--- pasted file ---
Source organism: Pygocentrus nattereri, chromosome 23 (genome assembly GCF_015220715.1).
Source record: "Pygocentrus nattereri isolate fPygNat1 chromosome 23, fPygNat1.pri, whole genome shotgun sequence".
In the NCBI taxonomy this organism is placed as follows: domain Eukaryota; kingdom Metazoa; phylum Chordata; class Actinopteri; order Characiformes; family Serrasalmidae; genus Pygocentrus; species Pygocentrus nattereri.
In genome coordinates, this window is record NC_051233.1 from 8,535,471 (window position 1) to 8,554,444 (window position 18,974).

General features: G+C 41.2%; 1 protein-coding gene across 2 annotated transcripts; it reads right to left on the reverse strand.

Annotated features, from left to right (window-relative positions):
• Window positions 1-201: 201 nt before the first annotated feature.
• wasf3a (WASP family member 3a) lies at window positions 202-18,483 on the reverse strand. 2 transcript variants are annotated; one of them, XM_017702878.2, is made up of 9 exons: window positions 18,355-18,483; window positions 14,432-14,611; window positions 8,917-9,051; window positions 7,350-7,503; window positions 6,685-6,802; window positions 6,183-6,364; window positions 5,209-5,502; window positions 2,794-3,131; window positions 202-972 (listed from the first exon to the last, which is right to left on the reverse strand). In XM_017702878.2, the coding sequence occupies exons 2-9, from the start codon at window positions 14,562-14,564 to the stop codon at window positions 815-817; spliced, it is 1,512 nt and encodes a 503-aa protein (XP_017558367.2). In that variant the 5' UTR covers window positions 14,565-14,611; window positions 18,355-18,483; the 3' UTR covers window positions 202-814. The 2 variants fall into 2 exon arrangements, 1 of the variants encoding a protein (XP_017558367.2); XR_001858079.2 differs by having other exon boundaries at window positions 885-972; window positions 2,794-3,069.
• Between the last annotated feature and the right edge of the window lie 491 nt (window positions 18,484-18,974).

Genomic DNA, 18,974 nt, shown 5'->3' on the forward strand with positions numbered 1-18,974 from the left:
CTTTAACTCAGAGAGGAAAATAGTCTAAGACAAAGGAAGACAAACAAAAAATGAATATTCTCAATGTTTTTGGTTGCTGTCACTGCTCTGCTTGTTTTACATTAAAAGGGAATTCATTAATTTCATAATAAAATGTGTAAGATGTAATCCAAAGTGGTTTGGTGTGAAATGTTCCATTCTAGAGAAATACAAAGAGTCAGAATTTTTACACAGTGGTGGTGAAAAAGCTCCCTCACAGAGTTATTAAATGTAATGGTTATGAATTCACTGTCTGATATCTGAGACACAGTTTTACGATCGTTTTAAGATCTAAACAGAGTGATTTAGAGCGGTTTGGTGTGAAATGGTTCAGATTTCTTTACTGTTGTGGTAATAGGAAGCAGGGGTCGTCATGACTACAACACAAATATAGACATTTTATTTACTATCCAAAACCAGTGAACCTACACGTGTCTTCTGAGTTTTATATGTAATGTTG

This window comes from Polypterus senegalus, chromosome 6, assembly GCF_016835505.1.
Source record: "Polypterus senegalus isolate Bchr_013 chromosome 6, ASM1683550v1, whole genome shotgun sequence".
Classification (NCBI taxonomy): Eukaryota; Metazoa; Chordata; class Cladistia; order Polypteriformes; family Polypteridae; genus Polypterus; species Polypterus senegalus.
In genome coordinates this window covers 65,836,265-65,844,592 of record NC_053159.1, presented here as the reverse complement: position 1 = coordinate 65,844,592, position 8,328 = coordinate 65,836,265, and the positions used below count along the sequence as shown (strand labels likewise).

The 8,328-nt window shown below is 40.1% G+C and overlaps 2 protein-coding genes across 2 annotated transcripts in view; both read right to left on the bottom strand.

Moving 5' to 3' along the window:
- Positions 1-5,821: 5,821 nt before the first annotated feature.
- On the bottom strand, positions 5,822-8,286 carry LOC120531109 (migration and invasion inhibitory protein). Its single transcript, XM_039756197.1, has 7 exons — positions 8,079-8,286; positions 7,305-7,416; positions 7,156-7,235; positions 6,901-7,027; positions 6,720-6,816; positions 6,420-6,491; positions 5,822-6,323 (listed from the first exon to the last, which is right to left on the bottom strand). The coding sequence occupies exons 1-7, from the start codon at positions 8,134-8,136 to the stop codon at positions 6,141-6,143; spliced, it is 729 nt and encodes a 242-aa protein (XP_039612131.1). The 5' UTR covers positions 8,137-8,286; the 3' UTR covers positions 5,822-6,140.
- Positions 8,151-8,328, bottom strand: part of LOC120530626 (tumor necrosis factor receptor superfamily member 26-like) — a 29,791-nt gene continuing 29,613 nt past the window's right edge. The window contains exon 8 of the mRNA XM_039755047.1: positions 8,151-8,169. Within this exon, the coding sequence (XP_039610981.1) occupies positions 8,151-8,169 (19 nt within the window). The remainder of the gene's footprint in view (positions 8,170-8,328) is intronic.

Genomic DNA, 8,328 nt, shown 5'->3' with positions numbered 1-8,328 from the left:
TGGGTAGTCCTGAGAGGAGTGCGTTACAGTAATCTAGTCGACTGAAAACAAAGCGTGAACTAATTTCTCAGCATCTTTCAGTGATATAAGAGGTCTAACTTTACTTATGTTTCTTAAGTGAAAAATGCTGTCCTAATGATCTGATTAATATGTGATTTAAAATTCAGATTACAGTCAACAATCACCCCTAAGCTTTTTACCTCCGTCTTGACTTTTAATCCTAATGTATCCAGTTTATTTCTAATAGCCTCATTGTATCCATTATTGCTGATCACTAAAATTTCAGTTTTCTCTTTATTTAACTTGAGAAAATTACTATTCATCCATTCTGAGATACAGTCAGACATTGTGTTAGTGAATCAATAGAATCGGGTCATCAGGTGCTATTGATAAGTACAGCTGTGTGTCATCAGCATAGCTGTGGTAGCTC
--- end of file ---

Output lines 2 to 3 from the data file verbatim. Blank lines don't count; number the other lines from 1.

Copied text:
Source record: "Pygocentrus nattereri isolate fPygNat1 chromosome 23, fPygNat1.pri, whole genome shotgun sequence".
In the NCBI taxonomy this organism is placed as follows: domain Eukaryota; kingdom Metazoa; phylum Chordata; class Actinopteri; order Characiformes; family Serrasalmidae; genus Pygocentrus; species Pygocentrus nattereri.